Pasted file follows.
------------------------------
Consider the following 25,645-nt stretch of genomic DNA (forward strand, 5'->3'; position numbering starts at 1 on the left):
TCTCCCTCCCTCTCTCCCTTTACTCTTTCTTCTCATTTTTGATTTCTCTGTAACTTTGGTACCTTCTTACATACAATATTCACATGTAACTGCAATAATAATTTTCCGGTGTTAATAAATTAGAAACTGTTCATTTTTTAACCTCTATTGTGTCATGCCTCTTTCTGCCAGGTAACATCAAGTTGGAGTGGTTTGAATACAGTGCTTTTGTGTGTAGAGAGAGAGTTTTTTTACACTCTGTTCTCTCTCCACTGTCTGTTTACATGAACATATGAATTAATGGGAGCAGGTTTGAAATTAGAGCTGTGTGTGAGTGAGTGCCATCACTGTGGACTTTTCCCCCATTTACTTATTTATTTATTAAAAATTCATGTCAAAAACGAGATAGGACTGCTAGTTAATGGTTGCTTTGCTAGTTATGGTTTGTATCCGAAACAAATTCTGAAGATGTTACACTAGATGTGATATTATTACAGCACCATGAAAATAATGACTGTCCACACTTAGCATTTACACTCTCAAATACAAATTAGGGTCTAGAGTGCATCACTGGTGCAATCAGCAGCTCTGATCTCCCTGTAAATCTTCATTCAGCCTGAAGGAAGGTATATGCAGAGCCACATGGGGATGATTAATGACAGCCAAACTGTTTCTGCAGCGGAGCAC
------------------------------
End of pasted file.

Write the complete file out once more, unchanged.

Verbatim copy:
Consider the following 25,645-nt stretch of genomic DNA (forward strand, 5'->3'; position numbering starts at 1 on the left):
TCTCCCTCCCTCTCTCCCTTTACTCTTTCTTCTCATTTTTGATTTCTCTGTAACTTTGGTACCTTCTTACATACAATATTCACATGTAACTGCAATAATAATTTTCCGGTGTTAATAAATTAGAAACTGTTCATTTTTTAACCTCTATTGTGTCATGCCTCTTTCTGCCAGGTAACATCAAGTTGGAGTGGTTTGAATACAGTGCTTTTGTGTGTAGAGAGAGAGTTTTTTTACACTCTGTTCTCTCTCCACTGTCTGTTTACATGAACATATGAATTAATGGGAGCAGGTTTGAAATTAGAGCTGTGTGTGAGTGAGTGCCATCACTGTGGACTTTTCCCCCATTTACTTATTTATTTATTAAAAATTCATGTCAAAAACGAGATAGGACTGCTAGTTAATGGTTGCTTTGCTAGTTATGGTTTGTATCCGAAACAAATTCTGAAGATGTTACACTAGATGTGATATTATTACAGCACCATGAAAATAATGACTGTCCACACTTAGCATTTACACTCTCAAATACAAATTAGGGTCTAGAGTGCATCACTGGTGCAATCAGCAGCTCTGATCTCCCTGTAAATCTTCATTCAGCCTGAAGGAAGGTATATGCAGAGCCACATGGGGATGATTAATGACAGCCAAACTGTTTCTGCAGCGGAGCAC